brad brad - 26 days ago 6
Javascript Question

javascript - Array#map and parseInt

From the Mozilla Dev Site:

[1,4,9].map(Math.sqrt)


will yield:

[1,2,3]


Why then does this:

['1','2','3'].map(parseInt)


yield this:

[1, NaN, NaN]


I have tested in Firefox 3.0.1 and Chrome 0.3 and just as a disclaimer, I know this is not cross-browser functionality. (No IE)

[edit]
I found out that the following will accomplish the desired effect. However, it still doesn't explain the errant behavior of parseInt.

['1','2','3'].map(function(i){return +i;}) // returns [1,2,3]

Answer

The callback function in Array.map has three parameters:

From the same Mozilla page that you linked to:

callback is invoked with three arguments: the value of the element, the index of the element, and the Array object being traversed."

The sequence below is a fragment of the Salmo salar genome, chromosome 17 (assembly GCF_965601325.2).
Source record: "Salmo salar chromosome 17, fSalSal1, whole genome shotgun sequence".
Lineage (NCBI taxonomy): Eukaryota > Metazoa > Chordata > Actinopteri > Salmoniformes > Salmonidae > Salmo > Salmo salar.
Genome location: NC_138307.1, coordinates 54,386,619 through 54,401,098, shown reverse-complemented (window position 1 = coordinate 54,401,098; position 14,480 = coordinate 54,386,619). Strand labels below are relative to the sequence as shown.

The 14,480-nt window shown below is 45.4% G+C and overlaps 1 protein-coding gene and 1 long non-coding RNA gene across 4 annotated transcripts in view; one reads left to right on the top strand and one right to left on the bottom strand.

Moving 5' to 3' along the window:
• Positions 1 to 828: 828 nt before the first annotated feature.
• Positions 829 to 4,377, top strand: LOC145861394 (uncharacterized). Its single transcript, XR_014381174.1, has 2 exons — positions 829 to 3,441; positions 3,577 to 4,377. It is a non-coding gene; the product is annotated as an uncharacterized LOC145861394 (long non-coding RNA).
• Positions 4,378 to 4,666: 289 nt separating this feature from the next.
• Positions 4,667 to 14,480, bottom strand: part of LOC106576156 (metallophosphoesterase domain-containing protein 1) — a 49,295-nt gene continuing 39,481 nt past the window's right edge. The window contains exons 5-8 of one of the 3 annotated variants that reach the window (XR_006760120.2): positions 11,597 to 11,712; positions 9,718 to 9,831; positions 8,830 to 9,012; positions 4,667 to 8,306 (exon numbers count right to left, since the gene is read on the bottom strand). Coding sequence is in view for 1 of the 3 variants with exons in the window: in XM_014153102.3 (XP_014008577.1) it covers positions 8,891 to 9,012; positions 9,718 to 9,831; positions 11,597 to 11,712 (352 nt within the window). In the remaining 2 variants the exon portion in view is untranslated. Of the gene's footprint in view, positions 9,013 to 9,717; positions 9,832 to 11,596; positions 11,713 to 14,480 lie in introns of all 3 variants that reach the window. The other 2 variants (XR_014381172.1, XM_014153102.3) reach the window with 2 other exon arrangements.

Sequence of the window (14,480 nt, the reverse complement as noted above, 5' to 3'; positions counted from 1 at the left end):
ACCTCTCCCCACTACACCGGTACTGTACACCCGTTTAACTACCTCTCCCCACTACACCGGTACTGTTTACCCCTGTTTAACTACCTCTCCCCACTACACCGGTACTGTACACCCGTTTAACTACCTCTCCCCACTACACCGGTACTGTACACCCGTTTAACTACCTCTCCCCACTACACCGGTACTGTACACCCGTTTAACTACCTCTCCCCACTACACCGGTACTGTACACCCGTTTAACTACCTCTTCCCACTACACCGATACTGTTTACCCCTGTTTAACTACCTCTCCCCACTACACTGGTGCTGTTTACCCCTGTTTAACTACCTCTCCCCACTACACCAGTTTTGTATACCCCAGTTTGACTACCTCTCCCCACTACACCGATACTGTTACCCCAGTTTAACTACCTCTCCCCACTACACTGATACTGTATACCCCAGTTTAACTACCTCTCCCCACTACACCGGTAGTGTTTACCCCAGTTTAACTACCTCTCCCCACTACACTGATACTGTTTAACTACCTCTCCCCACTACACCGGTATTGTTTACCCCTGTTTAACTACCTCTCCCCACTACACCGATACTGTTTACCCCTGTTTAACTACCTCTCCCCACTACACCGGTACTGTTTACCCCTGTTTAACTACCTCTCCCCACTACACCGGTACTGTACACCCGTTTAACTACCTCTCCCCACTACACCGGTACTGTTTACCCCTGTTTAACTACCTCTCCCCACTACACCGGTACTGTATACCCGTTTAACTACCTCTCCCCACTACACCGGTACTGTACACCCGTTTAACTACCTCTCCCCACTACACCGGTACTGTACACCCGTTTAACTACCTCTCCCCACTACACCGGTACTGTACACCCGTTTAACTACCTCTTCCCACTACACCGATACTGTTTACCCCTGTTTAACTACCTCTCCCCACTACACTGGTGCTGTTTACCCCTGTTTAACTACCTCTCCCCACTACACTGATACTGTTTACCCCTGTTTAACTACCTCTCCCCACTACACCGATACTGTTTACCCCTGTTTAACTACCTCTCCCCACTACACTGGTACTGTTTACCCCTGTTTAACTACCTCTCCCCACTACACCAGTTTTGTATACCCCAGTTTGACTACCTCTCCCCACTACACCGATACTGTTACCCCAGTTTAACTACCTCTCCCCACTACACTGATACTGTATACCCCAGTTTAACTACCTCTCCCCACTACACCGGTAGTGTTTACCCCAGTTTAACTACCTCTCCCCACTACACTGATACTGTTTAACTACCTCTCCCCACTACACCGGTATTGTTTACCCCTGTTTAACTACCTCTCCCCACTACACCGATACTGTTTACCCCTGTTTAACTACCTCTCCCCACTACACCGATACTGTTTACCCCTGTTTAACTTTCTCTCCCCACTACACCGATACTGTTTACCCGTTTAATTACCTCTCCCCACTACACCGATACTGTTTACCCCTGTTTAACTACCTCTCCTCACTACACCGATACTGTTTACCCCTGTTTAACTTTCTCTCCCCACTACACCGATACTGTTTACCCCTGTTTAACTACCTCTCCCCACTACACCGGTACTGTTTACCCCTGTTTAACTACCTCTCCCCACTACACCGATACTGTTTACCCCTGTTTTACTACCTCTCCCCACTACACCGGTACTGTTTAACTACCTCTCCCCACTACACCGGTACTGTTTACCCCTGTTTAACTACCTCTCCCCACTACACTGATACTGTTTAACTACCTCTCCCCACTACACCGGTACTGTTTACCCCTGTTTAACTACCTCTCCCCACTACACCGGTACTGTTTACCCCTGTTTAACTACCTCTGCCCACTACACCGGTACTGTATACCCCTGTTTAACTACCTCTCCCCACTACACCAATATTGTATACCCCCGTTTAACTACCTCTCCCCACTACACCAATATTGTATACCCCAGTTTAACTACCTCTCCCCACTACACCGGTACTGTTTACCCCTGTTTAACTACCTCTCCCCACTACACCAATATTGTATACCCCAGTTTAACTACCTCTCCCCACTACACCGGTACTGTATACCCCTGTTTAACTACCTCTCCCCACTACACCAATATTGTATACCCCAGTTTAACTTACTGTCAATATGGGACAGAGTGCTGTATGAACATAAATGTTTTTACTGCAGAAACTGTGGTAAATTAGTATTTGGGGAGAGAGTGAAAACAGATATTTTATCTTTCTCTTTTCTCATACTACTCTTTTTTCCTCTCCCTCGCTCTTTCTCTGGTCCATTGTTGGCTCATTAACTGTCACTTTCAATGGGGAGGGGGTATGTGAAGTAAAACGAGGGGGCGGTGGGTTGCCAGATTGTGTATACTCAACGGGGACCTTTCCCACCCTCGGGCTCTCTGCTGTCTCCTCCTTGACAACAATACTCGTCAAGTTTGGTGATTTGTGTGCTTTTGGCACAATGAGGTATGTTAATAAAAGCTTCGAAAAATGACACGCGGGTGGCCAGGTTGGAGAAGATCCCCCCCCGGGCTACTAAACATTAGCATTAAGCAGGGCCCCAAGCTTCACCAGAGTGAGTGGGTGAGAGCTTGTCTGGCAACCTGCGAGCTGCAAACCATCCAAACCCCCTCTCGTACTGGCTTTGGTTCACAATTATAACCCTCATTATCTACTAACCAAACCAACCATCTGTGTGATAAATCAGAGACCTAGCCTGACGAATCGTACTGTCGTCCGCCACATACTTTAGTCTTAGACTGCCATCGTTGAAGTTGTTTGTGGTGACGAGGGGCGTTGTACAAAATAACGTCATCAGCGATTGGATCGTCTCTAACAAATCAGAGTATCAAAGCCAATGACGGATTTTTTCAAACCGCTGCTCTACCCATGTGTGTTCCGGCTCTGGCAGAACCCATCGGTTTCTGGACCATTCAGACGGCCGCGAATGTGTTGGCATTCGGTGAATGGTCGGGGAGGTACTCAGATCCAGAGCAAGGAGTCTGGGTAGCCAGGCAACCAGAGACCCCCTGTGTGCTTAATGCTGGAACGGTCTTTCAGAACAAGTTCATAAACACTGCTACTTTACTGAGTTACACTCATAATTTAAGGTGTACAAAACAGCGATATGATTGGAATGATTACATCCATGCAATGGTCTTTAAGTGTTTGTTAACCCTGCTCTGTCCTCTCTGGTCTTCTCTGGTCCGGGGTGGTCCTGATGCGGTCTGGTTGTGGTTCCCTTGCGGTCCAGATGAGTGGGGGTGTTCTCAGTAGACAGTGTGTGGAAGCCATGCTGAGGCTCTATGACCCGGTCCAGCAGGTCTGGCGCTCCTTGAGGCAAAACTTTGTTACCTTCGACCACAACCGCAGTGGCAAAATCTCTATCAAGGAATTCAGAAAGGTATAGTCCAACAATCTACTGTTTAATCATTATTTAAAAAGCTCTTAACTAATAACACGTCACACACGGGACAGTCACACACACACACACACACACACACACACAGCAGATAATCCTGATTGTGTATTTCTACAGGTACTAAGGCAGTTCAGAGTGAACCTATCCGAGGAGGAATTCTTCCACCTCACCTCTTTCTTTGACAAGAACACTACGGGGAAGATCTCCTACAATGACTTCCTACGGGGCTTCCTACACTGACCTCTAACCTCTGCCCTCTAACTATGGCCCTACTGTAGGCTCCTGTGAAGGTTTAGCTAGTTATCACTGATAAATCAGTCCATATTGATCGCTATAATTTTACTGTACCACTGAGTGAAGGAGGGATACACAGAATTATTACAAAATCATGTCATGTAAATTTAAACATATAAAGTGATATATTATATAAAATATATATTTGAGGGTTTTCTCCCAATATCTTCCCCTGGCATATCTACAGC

So if you call a function which actually expects two arguments, the second argument will be the index of the element.

In this case, you ended up calling parseInt with radix 0, 1 and 2 in turn. The first is the same as not supplying the parameter, so it defaulted to base 10. Base 1 is an impossible number base, and 3 is not a valid number in base 2:

parseInt('1', 0); // OK - gives 1
parseInt('2', 1); // FAIL - 1 isn't a legal radix
parseInt('3', 2); // FAIL - 3 isn't legal in base 2